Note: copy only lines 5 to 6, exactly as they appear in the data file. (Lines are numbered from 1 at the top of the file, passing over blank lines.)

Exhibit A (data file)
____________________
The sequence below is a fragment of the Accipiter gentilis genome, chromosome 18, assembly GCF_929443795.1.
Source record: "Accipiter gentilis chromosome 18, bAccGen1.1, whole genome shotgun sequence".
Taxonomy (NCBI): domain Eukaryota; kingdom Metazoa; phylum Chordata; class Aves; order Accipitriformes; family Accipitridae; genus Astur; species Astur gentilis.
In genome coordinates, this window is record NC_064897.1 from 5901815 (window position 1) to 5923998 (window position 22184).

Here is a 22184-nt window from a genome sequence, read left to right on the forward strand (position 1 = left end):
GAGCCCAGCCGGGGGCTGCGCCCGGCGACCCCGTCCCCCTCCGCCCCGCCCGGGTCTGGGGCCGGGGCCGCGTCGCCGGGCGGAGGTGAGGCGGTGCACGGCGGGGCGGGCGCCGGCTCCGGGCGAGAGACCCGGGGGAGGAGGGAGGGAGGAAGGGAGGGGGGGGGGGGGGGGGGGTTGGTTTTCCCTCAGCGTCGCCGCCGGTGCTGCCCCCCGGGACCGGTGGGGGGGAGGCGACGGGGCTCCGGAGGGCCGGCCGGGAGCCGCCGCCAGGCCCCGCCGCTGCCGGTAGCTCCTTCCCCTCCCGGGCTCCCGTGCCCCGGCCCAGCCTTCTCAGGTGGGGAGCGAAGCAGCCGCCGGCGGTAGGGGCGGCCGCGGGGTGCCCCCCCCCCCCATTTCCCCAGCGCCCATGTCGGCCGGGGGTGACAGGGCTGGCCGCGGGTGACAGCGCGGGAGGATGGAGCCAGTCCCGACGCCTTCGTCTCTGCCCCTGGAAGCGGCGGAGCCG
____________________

Here is a 22184-nt window from a genome sequence, read left to right on the forward strand (position 1 = left end):
GAGCCCAGCCGGGGGCTGCGCCCGGCGACCCCGTCCCCCTCCGCCCCGCCCGGGTCTGGGGCCGGGGCCGCGTCGCCGGGCGGAGGTGAGGCGGTGCACGGCGGGGCGGGCGCCGGCTCCGGGCGAGAGACCCGGGGGAGGAGGGAGGGAGGAAGGGAGGGGGGGGGGGGGGGGGGGTTGGTTTTCCCTCAGCGTCGCCGCCGGTGCTGCCCCCCGGGACCGGTGGGGGGGAGGCGACGGGGCTCCGGAGGGCCGGCCGGGAGCCGCCGCCAGGCCCCGCCGCTGCCGGTAGCTCCTTCCCCTCCCGGGCTCCCGTGCCCCGGCCCAGCCTTCTCAGGTGGGGAGCGAAGCAGCCGCCGGCGGTAGGGGCGGCCGCGGGGTGCCCCCCCCCCCCATTTCCCCAGCGCCCATGTCGGCCGGGGGTGACAGGGCTGGCCGCGGGTGACAGCGCGGGAGGATGGAGCCAGTCCCGACGCCTTCGTCTCTGCCCCTGGAAGCGGCGGAGCCG